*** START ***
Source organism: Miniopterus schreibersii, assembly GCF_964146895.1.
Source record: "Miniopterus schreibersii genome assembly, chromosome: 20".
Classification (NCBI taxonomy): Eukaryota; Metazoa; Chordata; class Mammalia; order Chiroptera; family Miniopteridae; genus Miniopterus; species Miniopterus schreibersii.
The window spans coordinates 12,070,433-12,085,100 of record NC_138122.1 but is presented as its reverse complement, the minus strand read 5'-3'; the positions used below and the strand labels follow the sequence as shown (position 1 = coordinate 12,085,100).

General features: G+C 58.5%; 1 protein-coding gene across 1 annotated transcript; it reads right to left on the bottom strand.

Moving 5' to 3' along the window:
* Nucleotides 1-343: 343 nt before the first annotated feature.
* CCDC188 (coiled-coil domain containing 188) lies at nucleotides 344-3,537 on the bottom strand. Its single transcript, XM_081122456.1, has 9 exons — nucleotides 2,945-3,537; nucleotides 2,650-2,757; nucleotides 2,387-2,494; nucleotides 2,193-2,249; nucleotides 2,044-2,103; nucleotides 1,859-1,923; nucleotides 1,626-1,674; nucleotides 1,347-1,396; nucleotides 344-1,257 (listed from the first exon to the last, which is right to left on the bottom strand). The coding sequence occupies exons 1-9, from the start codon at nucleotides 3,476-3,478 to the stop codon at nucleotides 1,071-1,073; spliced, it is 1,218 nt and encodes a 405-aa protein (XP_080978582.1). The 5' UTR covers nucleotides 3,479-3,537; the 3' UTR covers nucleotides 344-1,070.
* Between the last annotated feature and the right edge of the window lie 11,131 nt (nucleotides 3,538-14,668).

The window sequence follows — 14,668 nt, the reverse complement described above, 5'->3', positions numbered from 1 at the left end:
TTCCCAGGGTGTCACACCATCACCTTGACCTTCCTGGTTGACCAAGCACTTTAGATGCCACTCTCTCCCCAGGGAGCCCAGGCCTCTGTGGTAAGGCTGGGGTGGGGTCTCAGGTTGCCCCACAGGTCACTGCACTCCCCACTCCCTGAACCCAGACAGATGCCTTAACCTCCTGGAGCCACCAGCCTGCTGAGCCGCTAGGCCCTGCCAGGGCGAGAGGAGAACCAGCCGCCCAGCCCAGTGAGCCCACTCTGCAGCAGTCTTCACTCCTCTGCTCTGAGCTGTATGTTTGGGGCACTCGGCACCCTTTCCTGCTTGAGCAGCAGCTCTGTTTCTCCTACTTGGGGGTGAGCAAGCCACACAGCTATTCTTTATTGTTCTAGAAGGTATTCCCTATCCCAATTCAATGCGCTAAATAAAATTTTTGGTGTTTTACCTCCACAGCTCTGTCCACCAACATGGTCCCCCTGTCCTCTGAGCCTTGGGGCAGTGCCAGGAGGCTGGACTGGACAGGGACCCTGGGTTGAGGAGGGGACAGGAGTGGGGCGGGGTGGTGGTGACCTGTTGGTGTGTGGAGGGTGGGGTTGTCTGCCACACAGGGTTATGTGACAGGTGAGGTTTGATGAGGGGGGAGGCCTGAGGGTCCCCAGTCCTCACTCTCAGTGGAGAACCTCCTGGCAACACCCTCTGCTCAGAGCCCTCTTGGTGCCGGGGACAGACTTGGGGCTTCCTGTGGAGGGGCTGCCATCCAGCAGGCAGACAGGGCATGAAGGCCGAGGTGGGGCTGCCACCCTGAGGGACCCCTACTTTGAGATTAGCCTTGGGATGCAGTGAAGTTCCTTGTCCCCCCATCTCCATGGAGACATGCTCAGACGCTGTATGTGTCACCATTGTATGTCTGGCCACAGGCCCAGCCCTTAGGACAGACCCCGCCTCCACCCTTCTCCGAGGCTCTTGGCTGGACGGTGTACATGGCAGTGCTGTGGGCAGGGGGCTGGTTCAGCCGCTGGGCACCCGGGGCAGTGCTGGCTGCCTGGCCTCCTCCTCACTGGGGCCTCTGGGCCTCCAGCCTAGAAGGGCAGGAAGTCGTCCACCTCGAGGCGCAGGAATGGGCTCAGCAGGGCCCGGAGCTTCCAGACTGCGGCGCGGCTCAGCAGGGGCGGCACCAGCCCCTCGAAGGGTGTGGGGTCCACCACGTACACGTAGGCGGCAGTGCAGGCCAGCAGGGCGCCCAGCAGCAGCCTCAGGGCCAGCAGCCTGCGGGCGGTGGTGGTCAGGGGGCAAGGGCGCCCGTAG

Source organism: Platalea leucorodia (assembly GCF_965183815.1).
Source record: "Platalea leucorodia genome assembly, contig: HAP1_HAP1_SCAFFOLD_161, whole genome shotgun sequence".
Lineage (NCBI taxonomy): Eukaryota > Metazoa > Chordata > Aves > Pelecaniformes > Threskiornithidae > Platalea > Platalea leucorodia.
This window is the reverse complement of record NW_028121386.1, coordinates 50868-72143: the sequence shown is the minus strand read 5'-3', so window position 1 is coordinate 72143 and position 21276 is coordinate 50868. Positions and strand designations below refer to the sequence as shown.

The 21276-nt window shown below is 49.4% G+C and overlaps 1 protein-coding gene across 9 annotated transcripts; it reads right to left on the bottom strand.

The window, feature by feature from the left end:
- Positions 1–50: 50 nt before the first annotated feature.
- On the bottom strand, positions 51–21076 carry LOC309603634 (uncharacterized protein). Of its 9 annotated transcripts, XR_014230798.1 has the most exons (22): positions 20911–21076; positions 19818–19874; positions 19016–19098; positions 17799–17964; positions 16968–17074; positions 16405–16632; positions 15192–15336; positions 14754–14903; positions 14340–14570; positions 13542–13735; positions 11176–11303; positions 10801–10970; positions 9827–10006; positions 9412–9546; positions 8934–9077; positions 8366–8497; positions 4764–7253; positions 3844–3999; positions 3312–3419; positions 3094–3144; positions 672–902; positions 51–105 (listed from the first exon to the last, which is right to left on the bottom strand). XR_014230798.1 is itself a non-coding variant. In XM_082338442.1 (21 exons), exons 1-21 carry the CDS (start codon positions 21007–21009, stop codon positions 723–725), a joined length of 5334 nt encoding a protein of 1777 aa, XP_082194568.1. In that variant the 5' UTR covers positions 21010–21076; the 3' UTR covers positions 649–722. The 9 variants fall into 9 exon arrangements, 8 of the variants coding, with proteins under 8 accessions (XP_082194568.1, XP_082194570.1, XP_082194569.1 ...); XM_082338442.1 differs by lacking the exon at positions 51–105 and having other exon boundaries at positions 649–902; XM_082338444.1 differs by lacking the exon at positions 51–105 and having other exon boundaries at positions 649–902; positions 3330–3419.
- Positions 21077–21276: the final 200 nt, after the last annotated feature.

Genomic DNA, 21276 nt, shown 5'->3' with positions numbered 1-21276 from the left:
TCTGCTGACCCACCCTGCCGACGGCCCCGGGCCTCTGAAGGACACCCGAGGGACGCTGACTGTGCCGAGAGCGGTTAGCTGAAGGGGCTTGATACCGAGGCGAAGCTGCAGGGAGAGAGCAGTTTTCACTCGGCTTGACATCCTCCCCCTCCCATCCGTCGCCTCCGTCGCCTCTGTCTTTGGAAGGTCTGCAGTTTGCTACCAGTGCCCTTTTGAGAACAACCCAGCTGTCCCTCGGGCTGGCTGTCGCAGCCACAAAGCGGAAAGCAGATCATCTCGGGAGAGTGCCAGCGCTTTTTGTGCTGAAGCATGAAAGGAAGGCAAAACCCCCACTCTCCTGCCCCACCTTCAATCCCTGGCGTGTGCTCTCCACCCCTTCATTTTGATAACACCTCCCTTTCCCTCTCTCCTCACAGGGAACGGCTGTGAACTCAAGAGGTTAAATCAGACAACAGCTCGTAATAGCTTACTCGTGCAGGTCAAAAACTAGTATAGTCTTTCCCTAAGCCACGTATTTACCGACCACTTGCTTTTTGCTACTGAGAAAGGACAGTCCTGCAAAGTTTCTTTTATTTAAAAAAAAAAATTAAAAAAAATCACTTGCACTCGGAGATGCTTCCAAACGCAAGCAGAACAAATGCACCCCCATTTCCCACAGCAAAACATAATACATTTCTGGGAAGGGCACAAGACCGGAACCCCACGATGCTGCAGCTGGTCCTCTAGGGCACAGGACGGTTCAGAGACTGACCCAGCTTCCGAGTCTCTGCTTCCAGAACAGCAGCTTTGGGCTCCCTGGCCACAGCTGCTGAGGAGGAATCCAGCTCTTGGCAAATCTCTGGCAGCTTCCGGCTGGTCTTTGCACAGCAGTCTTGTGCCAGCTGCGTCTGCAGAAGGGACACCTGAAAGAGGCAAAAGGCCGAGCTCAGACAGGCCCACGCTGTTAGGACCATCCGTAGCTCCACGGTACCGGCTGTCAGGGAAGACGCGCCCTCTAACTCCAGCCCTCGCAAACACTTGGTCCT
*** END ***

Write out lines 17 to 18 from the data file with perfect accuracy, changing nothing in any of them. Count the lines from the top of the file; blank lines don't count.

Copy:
The window, feature by feature from the left end:
- Positions 1–50: 50 nt before the first annotated feature.